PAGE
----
For historical background, The New Cambridge History of India is on reserve. Encyclopedia India, located in Davis Reference [DS423 .I635 1995], is a major multi volume encyclopedia.The Encyclopedia of Islam and the bibliography Index Islamicus on CD-ROM (Davis Reference) can help you research the religious context of Mughal India.
Other resources for background information on the Mughals are videos; the Art Library has a good collection such as the Great Moghuls series which you may view in the Art Library in the microreader/video room; consult the notebook at the front desk to find out more about these videos.
These are important resources; often the most current scholarship will be published in exhibition catalogs, which usually also include color plates and documentation. Collection catalogs of major Asian art-holding museums are also important, as are the web sites for those museums. See the Virtual Library Museums page to find museum websites worldwide, like the Sackler/Freer, the Victoria and Albert, Los Angeles County, Cleveland Art Museum, Musee Guimet and others with rich holdings of Indian art. To find museum catalogs in the Art Library do a subject search, e.g. s=Cleveland museum of art--catalogs.
The Art Library has two new major microfiche sets for Indian art: The Art of India: Paintings and Drawings in the Victoria and Albert Museum (in color) and Archaeological Survey of India (b&w photographs.) These fiche are located in the Microforms cabinet by the photocopier (fiche 5-254 and 5-255, at the very end of the fiche collection.) Guides to these sets are on top of the microform cabinet. The microfiche reader is in the back of the Art Library; ask staff to unlock the door for you.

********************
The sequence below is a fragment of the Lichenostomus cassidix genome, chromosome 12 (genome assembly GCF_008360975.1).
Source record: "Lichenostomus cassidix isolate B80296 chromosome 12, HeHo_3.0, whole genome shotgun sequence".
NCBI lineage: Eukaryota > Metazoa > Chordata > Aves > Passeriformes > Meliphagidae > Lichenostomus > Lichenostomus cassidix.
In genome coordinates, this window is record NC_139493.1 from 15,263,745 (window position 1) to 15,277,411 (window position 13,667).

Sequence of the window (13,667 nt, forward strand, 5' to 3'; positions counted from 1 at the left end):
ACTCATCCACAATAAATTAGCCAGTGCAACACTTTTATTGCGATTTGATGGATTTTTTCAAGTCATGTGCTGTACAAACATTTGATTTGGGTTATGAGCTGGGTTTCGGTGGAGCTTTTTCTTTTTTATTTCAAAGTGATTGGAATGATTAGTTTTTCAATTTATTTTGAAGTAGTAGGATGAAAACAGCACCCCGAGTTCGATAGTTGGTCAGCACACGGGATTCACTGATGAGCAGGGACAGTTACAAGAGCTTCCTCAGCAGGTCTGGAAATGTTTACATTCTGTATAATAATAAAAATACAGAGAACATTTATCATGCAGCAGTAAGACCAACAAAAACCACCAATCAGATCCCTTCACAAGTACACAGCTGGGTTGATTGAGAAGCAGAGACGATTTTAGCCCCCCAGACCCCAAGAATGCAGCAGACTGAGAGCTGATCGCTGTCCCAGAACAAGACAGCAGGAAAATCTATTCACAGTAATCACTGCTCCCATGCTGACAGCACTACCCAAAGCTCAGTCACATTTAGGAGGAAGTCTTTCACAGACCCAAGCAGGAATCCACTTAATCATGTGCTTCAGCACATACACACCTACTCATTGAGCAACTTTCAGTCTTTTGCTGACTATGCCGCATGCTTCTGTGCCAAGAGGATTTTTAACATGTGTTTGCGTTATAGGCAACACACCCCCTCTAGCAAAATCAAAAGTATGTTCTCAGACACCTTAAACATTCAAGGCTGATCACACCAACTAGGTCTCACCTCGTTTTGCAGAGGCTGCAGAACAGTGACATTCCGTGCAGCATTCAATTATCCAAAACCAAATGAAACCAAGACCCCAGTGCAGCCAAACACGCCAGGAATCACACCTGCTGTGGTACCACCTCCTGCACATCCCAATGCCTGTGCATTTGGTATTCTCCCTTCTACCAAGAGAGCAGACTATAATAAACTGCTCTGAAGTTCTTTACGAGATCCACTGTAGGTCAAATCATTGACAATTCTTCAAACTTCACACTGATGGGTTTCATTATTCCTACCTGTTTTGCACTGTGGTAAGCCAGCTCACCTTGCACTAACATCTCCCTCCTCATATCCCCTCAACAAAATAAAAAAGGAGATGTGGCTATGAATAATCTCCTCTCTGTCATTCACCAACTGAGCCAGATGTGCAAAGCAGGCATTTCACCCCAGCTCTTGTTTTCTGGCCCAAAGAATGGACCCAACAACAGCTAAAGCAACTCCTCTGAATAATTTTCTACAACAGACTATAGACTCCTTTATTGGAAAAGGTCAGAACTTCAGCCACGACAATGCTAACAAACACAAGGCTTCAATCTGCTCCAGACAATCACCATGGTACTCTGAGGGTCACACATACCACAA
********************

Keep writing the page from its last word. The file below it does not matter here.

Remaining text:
ARTstor provides curated collections of art images and associated data for noncommercial and scholarly, non-profit educational use.
CAMIO offers rights-cleared, high-quality art images for class projects, art history and studio art programs, course Web sites, lectures, presentations, and research resources.
The Google image search engine can be used to retrieve images.
Digital South Asia Library is an excellent site which includes images, maps, bibliographies, indexes and links to other resources.
SARAI (South Asia Resource Access on the Internet) is another gateway. You'll find a link to the India Virtual Library here, well worth exploring.
Journals such as Archives of Asian Art, Ars Orientalis, Artibus Asiae, Arts of Asia, Marg, Muqarnas, and Orientations, are among the journals that will include articles on Mughal art. Once you have a citation you can then locate the journals in the Art Library; they are shelved alphabetically by title on the 1st floor.
ABIA South and Southeast Asian Art and Archaeology Index (also one print volume in Art Reference N7260.A25) indexes a wide range of literature. (Try a simple search using the term Mughal to see the variety; click on 'record' to get full citation)
Bibliography of Asian Studies will retrieve citations for article in a wide variety of journals. While some may need to be requested via ILL, BAS is still a useful tool to identify authors writing on the topic.
Historical Abstracts includes books and journal citations; use term Mughals; history journals, which would not be located using the art historical literature, may provide good results.
PCI (Periodicals Contents Index) is another comprehensive journal index. Last but not least, full-text resources such as Proquest or Academic Search Fulltext Elite (go to Library E-Indexes page) can help you useful exhibition reviews from newspapers or articles in journals.